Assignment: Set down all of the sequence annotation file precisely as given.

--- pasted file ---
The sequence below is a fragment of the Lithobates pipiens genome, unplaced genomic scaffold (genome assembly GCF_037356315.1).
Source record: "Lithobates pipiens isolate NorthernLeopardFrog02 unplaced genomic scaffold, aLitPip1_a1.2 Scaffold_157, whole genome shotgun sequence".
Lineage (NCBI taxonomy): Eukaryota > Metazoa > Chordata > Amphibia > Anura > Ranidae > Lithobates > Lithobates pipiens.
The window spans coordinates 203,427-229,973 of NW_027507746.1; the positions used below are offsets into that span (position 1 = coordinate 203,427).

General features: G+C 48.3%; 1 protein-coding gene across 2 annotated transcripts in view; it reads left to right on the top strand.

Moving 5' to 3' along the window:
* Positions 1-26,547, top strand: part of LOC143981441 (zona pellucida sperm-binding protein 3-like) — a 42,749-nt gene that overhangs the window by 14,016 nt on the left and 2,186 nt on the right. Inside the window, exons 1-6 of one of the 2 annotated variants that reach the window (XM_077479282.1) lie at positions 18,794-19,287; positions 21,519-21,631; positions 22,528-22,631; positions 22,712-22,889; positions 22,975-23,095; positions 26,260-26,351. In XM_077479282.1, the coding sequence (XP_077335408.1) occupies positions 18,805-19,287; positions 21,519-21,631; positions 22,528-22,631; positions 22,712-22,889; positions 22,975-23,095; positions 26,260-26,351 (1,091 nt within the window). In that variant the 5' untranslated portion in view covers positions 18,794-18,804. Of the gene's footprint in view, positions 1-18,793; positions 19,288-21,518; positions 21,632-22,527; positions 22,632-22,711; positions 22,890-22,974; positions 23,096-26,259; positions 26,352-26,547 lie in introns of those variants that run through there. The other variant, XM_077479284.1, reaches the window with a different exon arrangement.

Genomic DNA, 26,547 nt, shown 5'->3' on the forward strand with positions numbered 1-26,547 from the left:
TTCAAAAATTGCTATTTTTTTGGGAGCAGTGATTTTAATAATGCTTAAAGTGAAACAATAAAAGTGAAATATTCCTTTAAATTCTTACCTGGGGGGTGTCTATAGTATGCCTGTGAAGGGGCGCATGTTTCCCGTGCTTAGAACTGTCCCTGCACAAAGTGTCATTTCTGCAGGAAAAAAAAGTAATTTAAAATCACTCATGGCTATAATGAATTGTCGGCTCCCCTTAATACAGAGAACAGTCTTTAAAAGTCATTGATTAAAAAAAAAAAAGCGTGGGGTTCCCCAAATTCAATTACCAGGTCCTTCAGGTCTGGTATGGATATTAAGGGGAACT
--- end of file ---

The sequence below is a fragment of the Lithobates pipiens genome, unplaced genomic scaffold (genome assembly GCF_037356315.1).
Source record: "Lithobates pipiens isolate NorthernLeopardFrog02 unplaced genomic scaffold, aLitPip1_a1.2 Scaffold_157, whole genome shotgun sequence".
Lineage (NCBI taxonomy): Eukaryota > Metazoa > Chordata > Amphibia > Anura > Ranidae > Lithobates > Lithobates pipiens.
The window spans coordinates 203,427-229,973 of NW_027507746.1; the positions used below are offsets into that span (position 1 = coordinate 203,427).

General features: G+C 48.3%; 1 protein-coding gene across 2 annotated transcripts in view; it reads left to right on the top strand.

Moving 5' to 3' along the window:
* Positions 1-26,547, top strand: part of LOC143981441 (zona pellucida sperm-binding protein 3-like) — a 42,749-nt gene that overhangs the window by 14,016 nt on the left and 2,186 nt on the right. Inside the window, exons 1-6 of one of the 2 annotated variants that reach the window (XM_077479282.1) lie at positions 18,794-19,287; positions 21,519-21,631; positions 22,528-22,631; positions 22,712-22,889; positions 22,975-23,095; positions 26,260-26,351. In XM_077479282.1, the coding sequence (XP_077335408.1) occupies positions 18,805-19,287; positions 21,519-21,631; positions 22,528-22,631; positions 22,712-22,889; positions 22,975-23,095; positions 26,260-26,351 (1,091 nt within the window). In that variant the 5' untranslated portion in view covers positions 18,794-18,804. Of the gene's footprint in view, positions 1-18,793; positions 19,288-21,518; positions 21,632-22,527; positions 22,632-22,711; positions 22,890-22,974; positions 23,096-26,259; positions 26,352-26,547 lie in introns of those variants that run through there. The other variant, XM_077479284.1, reaches the window with a different exon arrangement.

Genomic DNA, 26,547 nt, shown 5'->3' on the forward strand with positions numbered 1-26,547 from the left:
TTCAAAAATTGCTATTTTTTTGGGAGCAGTGATTTTAATAATGCTTAAAGTGAAACAATAAAAGTGAAATATTCCTTTAAATTCTTACCTGGGGGGTGTCTATAGTATGCCTGTGAAGGGGCGCATGTTTCCCGTGCTTAGAACTGTCCCTGCACAAAGTGTCATTTCTGCAGGAAAAAAAAGTAATTTAAAATCACTCATGGCTATAATGAATTGTCGGCTCCCCTTAATACAGAGAACAGTCTTTAAAAGTCATTGATTAAAAAAAAAAAAGCGTGGGGTTCCCCAAATTCAATTACCAGGTCCTTCAGGTCTGGTATGGATATTAAGGGGAACT